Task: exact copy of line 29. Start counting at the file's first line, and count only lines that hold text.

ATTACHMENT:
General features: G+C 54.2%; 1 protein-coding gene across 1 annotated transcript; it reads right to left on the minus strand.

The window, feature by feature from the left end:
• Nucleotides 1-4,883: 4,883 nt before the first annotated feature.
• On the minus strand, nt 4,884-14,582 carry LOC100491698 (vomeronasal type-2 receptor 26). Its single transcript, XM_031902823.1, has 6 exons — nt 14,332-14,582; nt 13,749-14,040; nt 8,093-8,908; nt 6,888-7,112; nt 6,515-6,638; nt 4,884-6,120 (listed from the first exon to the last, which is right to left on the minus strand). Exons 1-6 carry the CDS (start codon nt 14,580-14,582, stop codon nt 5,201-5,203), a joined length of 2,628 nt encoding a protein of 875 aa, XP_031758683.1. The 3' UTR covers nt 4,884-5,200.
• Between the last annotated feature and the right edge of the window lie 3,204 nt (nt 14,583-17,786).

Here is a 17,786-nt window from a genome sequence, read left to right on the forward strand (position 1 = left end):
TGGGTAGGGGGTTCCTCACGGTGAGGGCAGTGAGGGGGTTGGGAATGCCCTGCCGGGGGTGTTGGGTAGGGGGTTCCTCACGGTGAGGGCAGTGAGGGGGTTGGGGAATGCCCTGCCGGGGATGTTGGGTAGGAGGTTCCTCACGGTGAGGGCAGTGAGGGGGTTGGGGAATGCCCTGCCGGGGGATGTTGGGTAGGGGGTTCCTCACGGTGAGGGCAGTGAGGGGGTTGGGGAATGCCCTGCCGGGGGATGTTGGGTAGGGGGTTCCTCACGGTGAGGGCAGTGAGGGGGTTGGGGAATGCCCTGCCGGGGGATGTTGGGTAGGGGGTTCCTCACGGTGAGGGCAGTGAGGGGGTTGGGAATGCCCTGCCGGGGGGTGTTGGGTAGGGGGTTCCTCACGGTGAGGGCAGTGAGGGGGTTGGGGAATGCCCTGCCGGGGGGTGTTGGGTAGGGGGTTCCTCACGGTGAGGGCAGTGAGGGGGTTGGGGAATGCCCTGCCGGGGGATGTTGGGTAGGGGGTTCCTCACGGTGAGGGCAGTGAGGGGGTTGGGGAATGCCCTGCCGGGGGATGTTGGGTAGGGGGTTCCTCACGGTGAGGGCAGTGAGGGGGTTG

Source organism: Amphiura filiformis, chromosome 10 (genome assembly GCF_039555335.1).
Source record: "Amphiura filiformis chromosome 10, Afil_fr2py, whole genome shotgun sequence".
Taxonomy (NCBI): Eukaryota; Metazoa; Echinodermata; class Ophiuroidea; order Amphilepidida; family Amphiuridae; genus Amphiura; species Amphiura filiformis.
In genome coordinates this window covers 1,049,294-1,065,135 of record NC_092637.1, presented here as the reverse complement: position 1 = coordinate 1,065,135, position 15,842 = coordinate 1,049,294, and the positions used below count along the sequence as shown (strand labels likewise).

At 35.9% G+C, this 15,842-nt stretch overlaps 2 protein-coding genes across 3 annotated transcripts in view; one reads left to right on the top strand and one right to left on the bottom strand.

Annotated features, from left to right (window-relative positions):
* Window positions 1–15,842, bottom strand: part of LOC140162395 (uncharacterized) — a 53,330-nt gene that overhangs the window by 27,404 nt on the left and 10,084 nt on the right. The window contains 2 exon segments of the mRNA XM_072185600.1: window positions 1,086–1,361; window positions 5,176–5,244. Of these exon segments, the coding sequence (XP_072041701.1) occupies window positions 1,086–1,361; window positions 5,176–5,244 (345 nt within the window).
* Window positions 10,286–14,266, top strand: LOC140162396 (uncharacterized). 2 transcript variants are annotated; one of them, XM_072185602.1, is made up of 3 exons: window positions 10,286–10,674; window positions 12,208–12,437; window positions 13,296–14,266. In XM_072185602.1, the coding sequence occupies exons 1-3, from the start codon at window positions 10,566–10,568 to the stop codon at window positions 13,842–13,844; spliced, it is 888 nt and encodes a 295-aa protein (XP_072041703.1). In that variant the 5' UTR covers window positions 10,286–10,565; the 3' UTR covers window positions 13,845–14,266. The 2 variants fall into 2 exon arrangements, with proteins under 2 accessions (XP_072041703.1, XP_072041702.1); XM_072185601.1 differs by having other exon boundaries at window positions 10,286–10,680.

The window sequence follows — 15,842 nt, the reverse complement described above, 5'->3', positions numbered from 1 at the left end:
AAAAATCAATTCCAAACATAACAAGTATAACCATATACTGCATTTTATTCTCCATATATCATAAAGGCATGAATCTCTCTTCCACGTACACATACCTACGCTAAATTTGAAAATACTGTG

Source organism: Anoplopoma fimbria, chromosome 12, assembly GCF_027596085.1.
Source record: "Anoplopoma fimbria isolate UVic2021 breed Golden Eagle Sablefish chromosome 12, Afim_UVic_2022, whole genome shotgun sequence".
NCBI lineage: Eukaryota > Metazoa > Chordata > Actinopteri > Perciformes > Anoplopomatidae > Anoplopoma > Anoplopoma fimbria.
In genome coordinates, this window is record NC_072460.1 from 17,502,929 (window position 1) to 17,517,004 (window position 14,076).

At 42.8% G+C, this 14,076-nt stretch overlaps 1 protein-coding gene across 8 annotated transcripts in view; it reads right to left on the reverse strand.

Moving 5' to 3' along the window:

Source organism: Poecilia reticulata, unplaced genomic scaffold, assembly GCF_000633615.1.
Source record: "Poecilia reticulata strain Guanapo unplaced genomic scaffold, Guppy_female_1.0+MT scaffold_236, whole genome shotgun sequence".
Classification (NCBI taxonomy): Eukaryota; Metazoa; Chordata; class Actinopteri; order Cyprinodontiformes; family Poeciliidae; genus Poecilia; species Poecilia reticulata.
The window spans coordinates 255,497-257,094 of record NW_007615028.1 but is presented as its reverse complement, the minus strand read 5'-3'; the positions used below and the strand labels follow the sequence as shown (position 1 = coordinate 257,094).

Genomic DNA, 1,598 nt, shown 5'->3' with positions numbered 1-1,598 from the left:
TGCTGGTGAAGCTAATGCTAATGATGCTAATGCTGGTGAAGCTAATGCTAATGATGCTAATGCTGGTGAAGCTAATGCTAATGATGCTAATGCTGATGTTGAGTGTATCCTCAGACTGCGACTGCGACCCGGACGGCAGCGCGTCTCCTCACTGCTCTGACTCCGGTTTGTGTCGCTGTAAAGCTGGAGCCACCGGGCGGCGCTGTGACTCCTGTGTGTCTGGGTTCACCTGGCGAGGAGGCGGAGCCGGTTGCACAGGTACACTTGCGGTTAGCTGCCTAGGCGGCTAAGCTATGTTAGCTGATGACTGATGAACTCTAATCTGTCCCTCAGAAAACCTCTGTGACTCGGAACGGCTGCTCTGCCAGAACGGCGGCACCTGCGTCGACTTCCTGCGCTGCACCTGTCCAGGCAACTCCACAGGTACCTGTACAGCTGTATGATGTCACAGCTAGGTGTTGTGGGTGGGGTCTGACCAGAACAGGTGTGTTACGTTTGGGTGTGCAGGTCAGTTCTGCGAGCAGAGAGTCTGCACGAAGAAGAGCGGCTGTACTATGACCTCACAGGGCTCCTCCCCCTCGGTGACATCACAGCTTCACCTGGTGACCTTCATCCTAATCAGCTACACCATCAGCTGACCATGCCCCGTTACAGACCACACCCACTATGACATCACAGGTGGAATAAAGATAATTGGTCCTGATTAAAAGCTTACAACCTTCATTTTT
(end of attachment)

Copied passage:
TGCTGGTGAAGCTAATGCTAATGATGCTAATGCTGGTGAAGCTAATGCTAATGATGCTAATGCTGGTGAAGCTAATGCTAATGATGCTAATGCTGATGTTGAGTGTATCCTCAGACTGCGACTGCGACCCGGACGGCAGCGCGTCTCCTCACTGCTCTGACTCCGGTTTGTGTCGCTGTAAAGCTGGAGCCACCGGGCGGCGCTGTGACTCCTGTGTGTCTGGGTTCACCTGGCGAGGAGGCGGAGCCGGTTGCACAGGTACACTTGCGGTTAGCTGCCTAGGCGGCTAAGCTATGTTAGCTGATGACTGATGAACTCTAATCTGTCCCTCAGAAAACCTCTGTGACTCGGAACGGCTGCTCTGCCAGAACGGCGGCACCTGCGTCGACTTCCTGCGCTGCACCTGTCCAGGCAACTCCACAGGTACCTGTACAGCTGTATGATGTCACAGCTAGGTGTTGTGGGTGGGGTCTGACCAGAACAGGTGTGTTACGTTTGGGTGTGCAGGTCAGTTCTGCGAGCAGAGAGTCTGCACGAAGAAGAGCGGCTGTACTATGACCTCACAGGGCTCCTCCCCCTCGGTGACATCACAGCTTCACCTGGTGACCTTCATCCTAATCAGCTACACCATCAGCTGACCATGCCCCGTTACAGACCACACCCACTATGACATCACAGGTGGAATAAAGATAATTGGTCCTGATTAAAAGCTTACAACCTTCATTTTT